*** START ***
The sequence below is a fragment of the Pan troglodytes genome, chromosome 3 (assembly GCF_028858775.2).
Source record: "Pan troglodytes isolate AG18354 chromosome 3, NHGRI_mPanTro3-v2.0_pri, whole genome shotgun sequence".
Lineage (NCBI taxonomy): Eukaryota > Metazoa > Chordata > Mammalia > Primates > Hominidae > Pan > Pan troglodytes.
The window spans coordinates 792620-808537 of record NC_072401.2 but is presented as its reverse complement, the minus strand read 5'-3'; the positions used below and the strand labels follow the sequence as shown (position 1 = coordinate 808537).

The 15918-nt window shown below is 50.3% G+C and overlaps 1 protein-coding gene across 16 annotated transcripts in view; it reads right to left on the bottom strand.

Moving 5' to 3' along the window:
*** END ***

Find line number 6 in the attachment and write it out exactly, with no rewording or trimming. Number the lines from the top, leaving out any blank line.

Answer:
Moving 5' to 3' along the window: